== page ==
Plan Implementation

Plan implementation involves selecting and clarifying interventions, monitoring progress, and planning interventions across settings. After data collection, results are analyzed and integrated to develop an accessible compendium (SM) or a neuropsychological report (LG). LG then coordinates care, whereas SM (in conjunction with other providers) implements interventions. Coordinating care means “quarterbacking” the intervention plan across providers without providing treatment directly. In essence, LG serves as an intermediary and consultant to all the team members so they have a common understanding of how to orient treatment for the family. Once the team has been established, LG is no longer an active part of the process. A rationale is provided for treatment recommendations to the interdisciplinary team, which includes the family, in order to motivate and facilitate treatment plan integrity and accountability. Furthermore, the importance of data collection is discussed to obtain quantifiable information on progress (or lack thereof) among parties, and methods for collection are agreed upon. Data collection may differ for each party (e.g., surveys, frequency counts) based on time, accessibility, and background experience in data collection.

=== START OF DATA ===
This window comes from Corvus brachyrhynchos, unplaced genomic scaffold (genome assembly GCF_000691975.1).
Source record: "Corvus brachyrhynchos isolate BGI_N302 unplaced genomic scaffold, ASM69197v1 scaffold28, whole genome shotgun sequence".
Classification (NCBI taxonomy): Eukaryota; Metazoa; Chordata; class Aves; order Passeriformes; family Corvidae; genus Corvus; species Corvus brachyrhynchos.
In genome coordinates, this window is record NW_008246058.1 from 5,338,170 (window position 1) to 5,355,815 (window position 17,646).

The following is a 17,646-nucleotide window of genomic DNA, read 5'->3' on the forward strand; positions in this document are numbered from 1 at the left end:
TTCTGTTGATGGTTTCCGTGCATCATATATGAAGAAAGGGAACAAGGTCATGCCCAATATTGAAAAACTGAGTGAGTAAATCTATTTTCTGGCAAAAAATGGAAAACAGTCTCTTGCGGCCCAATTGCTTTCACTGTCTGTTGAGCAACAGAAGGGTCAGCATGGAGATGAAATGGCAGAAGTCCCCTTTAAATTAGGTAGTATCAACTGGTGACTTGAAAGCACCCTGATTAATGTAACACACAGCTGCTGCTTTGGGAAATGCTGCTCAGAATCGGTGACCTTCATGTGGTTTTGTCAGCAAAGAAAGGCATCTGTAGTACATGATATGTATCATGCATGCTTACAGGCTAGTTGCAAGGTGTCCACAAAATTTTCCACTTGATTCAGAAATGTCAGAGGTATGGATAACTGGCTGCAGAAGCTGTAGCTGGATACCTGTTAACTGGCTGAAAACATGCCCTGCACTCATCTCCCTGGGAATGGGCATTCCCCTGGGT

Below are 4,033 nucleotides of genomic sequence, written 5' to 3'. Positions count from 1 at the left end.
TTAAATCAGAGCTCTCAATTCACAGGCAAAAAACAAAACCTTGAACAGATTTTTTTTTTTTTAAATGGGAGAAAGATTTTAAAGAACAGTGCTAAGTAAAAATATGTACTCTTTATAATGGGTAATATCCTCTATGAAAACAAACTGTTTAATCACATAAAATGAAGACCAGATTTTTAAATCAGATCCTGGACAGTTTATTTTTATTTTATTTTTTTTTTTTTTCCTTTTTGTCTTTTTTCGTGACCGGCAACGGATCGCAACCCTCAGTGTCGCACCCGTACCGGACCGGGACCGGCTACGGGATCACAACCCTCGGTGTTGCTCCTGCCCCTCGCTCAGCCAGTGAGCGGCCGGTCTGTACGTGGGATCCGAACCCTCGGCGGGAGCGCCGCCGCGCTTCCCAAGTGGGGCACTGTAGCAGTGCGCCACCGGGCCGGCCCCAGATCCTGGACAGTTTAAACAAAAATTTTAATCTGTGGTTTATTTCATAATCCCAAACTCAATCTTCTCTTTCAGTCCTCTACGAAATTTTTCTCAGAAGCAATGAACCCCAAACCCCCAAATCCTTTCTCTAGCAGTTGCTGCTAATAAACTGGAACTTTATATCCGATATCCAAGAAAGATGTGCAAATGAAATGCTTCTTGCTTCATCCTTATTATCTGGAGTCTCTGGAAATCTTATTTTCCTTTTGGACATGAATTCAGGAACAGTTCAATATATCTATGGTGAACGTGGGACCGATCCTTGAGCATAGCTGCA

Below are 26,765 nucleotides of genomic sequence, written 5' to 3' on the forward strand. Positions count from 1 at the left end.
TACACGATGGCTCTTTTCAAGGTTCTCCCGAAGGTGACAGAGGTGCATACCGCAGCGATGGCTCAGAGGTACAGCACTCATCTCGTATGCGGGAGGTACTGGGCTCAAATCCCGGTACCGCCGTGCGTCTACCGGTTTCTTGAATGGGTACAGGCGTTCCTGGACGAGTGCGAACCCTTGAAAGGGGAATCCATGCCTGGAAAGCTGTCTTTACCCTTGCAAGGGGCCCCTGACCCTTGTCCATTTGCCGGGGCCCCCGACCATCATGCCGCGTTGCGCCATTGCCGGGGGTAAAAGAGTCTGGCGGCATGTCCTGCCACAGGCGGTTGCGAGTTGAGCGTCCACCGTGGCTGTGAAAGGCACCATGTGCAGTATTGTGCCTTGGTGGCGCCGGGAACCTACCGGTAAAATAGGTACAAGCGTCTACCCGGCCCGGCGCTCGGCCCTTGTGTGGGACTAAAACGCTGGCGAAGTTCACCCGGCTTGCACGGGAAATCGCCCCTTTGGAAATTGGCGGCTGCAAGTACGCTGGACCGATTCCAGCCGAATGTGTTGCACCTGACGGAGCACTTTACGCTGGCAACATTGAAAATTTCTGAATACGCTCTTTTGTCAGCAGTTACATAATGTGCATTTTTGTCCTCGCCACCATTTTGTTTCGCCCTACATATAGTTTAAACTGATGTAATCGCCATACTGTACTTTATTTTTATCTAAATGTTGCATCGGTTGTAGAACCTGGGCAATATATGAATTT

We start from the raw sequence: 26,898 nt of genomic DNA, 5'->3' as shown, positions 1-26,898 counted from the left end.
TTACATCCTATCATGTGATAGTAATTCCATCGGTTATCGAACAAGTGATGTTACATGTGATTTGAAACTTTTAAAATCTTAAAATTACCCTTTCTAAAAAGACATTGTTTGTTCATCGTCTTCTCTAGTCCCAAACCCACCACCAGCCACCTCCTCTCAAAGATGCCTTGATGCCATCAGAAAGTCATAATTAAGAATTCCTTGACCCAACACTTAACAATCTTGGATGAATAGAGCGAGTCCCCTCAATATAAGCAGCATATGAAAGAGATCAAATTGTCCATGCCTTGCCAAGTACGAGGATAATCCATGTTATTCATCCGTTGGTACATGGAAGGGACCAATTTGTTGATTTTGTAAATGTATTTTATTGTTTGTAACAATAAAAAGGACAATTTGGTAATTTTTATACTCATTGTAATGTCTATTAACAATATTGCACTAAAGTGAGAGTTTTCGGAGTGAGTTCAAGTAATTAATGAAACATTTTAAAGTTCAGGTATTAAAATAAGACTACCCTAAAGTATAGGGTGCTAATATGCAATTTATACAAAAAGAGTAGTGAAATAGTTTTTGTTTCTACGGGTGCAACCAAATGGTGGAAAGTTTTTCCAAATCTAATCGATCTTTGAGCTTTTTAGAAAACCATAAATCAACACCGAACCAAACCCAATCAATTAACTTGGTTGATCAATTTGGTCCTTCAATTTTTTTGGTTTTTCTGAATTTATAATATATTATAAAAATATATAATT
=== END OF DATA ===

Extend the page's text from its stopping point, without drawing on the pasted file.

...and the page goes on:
(p. 404) School Reflection on Plan Implementation

The way in which the plan is implemented within public schools depends upon how the presenting problem directly impacts access to academic and social curriculum, school-based funding, and available resources/staffing on site. Once resolved, the challenges of this phase when working within schools are at least threefold: (1) stray from the original intended intervention because of varying beliefs or expertise; (2) motivation to continue once some positive change has been observed; and (3) completion of ongoing data collection because of time constraints.